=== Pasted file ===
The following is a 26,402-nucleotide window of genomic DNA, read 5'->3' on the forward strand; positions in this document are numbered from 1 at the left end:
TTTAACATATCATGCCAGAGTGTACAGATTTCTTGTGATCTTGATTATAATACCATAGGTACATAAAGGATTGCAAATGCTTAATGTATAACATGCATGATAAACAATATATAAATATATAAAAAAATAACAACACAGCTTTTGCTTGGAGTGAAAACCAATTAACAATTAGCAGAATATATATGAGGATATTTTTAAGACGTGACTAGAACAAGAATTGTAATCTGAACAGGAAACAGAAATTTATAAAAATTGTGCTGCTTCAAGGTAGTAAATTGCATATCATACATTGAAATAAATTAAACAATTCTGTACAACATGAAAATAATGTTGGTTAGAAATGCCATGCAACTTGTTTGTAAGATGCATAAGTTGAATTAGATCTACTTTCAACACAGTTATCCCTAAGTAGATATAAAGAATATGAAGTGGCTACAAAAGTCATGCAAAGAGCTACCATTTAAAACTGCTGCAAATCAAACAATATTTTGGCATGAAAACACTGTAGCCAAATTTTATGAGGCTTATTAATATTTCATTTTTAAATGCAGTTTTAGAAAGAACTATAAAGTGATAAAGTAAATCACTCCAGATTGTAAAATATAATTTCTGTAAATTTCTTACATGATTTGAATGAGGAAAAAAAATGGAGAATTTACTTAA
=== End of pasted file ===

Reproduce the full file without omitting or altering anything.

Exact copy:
The following is a 26,402-nucleotide window of genomic DNA, read 5'->3' on the forward strand; positions in this document are numbered from 1 at the left end:
TTTAACATATCATGCCAGAGTGTACAGATTTCTTGTGATCTTGATTATAATACCATAGGTACATAAAGGATTGCAAATGCTTAATGTATAACATGCATGATAAACAATATATAAATATATAAAAAAATAACAACACAGCTTTTGCTTGGAGTGAAAACCAATTAACAATTAGCAGAATATATATGAGGATATTTTTAAGACGTGACTAGAACAAGAATTGTAATCTGAACAGGAAACAGAAATTTATAAAAATTGTGCTGCTTCAAGGTAGTAAATTGCATATCATACATTGAAATAAATTAAACAATTCTGTACAACATGAAAATAATGTTGGTTAGAAATGCCATGCAACTTGTTTGTAAGATGCATAAGTTGAATTAGATCTACTTTCAACACAGTTATCCCTAAGTAGATATAAAGAATATGAAGTGGCTACAAAAGTCATGCAAAGAGCTACCATTTAAAACTGCTGCAAATCAAACAATATTTTGGCATGAAAACACTGTAGCCAAATTTTATGAGGCTTATTAATATTTCATTTTTAAATGCAGTTTTAGAAAGAACTATAAAGTGATAAAGTAAATCACTCCAGATTGTAAAATATAATTTCTGTAAATTTCTTACATGATTTGAATGAGGAAAAAAAATGGAGAATTTACTTAA